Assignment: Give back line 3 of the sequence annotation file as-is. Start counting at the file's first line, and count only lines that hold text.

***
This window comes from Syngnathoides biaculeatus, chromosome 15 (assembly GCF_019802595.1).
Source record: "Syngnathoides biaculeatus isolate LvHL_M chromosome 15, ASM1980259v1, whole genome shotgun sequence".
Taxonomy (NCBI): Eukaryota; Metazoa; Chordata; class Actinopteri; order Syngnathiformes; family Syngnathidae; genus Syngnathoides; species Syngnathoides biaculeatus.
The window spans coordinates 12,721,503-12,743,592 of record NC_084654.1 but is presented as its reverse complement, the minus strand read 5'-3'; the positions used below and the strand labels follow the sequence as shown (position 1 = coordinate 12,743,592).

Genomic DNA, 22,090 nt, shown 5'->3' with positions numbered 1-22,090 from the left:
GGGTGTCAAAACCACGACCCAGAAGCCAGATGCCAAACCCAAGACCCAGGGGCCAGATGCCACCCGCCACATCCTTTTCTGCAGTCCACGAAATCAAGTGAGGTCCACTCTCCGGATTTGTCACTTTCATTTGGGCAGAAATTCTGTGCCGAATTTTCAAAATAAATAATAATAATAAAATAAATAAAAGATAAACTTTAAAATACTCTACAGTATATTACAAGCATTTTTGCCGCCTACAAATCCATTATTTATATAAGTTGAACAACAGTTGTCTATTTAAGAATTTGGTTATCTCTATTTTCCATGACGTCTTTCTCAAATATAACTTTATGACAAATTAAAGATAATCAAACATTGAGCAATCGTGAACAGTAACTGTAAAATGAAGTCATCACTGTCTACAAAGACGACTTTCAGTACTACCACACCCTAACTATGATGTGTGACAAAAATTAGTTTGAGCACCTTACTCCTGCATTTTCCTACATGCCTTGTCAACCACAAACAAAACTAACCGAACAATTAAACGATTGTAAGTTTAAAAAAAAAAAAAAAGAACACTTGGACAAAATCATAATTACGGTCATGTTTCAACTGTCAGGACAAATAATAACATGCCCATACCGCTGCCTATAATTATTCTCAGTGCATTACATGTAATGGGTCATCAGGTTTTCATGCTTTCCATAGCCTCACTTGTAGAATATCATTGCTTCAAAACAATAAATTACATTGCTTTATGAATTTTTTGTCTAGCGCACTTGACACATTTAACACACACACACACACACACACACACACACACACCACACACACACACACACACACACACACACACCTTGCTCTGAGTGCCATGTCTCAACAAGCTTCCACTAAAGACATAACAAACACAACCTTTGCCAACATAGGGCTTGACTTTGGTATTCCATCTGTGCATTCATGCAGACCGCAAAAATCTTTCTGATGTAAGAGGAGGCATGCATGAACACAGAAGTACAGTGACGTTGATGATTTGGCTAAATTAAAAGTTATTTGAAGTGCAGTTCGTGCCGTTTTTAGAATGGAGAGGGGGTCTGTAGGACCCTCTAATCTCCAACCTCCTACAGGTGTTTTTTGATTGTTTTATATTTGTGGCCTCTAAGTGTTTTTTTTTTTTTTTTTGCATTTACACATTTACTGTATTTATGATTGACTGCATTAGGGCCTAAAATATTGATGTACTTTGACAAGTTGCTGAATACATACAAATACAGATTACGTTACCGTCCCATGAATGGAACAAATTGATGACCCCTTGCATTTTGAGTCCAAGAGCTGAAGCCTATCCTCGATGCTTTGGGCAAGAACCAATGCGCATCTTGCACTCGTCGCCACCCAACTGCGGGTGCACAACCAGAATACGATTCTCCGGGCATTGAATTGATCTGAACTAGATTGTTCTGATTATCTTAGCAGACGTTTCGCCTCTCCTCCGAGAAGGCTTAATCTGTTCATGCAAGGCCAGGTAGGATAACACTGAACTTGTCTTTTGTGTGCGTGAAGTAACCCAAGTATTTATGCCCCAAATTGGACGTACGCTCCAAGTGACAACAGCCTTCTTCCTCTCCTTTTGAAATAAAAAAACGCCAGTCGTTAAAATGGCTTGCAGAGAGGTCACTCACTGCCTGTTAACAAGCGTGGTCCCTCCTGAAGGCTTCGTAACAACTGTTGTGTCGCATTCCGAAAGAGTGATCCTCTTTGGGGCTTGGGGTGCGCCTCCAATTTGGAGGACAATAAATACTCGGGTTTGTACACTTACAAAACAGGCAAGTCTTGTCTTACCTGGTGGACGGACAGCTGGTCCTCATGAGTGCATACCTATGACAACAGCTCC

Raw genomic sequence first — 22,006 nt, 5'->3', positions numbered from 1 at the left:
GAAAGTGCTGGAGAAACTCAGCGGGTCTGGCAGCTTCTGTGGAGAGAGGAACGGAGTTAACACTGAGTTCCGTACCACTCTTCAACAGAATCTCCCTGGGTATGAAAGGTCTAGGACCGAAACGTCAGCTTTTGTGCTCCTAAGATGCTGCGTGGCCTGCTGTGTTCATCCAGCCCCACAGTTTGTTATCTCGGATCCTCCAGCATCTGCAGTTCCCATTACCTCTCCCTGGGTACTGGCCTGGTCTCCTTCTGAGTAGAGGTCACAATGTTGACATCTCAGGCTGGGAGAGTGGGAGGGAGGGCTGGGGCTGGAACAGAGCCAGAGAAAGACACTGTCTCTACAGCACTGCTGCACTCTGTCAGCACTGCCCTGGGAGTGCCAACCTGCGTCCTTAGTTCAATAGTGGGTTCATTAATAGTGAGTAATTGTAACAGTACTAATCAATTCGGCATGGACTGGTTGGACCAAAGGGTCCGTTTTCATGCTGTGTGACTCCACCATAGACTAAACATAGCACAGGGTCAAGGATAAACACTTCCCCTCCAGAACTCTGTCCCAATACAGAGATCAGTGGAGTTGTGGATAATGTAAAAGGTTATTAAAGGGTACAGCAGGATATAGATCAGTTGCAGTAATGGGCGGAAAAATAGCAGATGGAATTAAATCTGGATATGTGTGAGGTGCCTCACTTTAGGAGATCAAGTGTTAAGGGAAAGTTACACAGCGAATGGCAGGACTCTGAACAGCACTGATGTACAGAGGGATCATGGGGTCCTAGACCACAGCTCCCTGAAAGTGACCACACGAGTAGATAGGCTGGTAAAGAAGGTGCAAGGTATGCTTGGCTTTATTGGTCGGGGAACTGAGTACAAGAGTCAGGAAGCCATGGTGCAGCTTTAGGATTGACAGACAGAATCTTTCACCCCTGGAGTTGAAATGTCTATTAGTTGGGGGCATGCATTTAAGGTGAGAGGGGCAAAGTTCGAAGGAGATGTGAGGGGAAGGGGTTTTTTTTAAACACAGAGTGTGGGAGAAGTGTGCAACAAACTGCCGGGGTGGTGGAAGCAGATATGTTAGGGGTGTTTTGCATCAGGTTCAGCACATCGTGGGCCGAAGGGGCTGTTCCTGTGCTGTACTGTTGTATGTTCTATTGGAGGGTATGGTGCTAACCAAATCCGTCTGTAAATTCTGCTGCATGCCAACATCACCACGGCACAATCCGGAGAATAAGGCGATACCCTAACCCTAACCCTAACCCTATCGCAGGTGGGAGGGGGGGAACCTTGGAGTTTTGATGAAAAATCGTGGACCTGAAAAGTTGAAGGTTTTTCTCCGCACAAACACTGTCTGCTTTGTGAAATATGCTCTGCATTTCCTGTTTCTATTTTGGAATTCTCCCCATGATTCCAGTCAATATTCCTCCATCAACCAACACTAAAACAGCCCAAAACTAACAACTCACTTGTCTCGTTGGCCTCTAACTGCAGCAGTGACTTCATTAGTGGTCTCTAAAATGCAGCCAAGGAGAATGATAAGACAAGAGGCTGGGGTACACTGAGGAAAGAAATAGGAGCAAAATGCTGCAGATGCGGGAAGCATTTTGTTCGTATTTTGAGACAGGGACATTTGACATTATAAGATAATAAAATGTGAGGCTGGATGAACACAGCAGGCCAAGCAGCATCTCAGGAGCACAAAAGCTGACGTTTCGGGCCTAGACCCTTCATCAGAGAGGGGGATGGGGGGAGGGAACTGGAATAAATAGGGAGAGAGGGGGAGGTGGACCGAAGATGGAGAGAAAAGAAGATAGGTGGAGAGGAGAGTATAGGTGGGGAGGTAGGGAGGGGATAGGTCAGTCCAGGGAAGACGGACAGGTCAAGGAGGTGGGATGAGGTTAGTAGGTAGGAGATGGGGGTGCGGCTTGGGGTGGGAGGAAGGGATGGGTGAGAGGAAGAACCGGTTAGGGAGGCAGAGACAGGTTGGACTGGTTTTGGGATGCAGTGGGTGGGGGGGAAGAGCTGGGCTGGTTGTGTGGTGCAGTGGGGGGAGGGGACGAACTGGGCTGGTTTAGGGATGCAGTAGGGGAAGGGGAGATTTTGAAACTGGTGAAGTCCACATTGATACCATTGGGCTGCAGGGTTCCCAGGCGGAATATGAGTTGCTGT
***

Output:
Taxonomy (NCBI): Eukaryota; Metazoa; Chordata; class Actinopteri; order Syngnathiformes; family Syngnathidae; genus Syngnathoides; species Syngnathoides biaculeatus.